The performance increase we get after overclocking the Nvidia GeForce GTX 1070 Founders Edition card with the clock settings above are pretty much consistent with what the GTX 1080 FE shows. The performance boost in terms of hashrate increase in the various algorithms is about 12-14% higher than at the stock settings and better results could be achieved with increase of the voltages, however with that you will also need to be careful that you are fitting in the TDP limit. It is interesting to note that the GTX 1070 FE does perform better on NeoScrypt (668 KHS stock/771 KHS overclocked) than the 1080 FE, but it it still outperformed by the GTX 980 Ti for example. It seems that the slower GDDR5 video memory used here does perform better with the memory intensive algorithms unlike the faster GDDR5X memory used in the 1080, however the GTX 1070 still needs some fixes for NeoScrypt. As already noted the situation with Pascal GPUs including the GTX 1080 and the GTX 1070 is the same for Ethereum mining under Windows resulting in very low hashrates, so while waiting for a driver fix you might want to go for Linux for Ethereum mining on these cards. All other algorithms we have tested besides the not so great NeoScrypt performance are doing well under Windows 7 and 10, so mining for these you don’t need to rely on Linux, especially if you are no good with it.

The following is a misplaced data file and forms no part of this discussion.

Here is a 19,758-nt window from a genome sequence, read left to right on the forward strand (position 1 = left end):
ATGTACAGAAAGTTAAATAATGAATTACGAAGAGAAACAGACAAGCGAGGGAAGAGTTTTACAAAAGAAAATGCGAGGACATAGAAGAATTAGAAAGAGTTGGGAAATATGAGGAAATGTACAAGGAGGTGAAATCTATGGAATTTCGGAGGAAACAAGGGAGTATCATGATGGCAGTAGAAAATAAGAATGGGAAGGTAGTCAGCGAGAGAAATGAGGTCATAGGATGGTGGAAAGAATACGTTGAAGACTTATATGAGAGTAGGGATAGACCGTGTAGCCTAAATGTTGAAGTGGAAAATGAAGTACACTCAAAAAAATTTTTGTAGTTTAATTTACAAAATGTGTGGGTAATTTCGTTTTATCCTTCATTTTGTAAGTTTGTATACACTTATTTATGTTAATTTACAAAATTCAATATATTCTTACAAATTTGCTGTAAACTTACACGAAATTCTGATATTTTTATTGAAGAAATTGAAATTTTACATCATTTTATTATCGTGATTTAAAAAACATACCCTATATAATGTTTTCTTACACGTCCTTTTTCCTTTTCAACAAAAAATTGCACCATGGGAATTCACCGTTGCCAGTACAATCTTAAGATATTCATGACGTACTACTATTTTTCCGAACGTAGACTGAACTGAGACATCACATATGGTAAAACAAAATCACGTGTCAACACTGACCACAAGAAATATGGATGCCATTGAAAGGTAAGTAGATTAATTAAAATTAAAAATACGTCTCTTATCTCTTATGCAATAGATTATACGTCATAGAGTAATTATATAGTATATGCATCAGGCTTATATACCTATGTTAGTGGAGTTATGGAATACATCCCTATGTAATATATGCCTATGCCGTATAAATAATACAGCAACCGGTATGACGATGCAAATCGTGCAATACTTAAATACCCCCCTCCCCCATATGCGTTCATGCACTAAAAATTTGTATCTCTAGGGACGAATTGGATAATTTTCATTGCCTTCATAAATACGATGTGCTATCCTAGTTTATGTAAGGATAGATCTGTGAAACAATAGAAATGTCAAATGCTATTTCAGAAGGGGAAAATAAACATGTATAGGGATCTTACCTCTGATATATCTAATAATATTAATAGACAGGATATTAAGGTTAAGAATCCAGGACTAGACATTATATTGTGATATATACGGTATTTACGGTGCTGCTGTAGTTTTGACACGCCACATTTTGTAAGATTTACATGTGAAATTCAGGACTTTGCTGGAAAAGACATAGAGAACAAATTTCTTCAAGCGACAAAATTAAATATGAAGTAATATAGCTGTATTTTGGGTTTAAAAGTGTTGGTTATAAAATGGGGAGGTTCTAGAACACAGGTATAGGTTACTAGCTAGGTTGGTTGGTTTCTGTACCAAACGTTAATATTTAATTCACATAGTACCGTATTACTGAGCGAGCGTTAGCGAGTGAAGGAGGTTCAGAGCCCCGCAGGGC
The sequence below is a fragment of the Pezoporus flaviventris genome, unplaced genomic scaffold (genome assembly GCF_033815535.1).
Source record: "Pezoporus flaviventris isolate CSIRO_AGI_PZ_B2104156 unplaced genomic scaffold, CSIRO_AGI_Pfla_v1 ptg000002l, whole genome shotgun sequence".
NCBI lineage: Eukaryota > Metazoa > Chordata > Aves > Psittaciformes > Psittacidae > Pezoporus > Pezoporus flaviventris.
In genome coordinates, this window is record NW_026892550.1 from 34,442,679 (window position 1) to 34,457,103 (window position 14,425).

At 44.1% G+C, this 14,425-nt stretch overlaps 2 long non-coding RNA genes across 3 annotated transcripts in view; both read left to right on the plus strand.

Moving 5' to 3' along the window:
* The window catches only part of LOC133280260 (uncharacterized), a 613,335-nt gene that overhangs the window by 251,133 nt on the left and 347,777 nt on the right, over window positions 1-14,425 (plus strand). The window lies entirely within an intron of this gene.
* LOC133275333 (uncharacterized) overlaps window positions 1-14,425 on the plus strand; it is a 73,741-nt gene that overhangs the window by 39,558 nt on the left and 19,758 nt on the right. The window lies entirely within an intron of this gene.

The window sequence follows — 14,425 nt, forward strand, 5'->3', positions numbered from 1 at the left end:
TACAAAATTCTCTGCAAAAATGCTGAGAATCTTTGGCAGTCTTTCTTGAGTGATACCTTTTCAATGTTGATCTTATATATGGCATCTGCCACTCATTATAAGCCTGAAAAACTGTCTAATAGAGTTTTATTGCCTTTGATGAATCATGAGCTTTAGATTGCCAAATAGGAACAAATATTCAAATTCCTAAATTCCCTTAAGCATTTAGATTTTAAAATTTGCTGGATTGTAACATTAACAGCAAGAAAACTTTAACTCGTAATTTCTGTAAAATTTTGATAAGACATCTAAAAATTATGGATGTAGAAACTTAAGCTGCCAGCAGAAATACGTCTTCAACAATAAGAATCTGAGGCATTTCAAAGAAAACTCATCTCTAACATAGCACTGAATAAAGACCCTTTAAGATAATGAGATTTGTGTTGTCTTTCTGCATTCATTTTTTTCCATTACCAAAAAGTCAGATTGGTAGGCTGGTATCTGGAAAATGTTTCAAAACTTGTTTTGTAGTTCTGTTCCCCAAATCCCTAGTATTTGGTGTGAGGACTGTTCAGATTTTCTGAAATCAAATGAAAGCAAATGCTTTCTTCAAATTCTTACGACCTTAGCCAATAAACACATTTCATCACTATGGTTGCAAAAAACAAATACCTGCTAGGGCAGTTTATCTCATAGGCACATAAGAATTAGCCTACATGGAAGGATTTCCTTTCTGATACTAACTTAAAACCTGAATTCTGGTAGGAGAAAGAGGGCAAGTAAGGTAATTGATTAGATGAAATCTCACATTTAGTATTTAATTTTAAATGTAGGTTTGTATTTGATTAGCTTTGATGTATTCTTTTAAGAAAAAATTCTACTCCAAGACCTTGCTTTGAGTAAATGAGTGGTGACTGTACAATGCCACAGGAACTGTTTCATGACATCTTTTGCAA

If you have checked our publication Testing the AMD Radeon RX 480 for Ethereum Mining you should already know that at the moment you are a bit limited in your capabilities of reducing the power usage of the new RX 480 GPUs. The pretty much only way to lower the power usage for mining Ethereum with Radeon RX 480 is to use the Power Target reducing it below the 100% value (150W TDP) and thus forcing the GPU to lower its operating voltage and frequency in order to still fit in the allowed TDP. Using a lower operating frequency and voltage for the GPU with the power limiter set at the right value should lower the power consumption, but not change the performance you get while mining Ethereum. Further lowering it below that optimum spot and you will start seeing a drop in mining performance, so our goal here was to find the sweet spot where the hashrate will not be affected.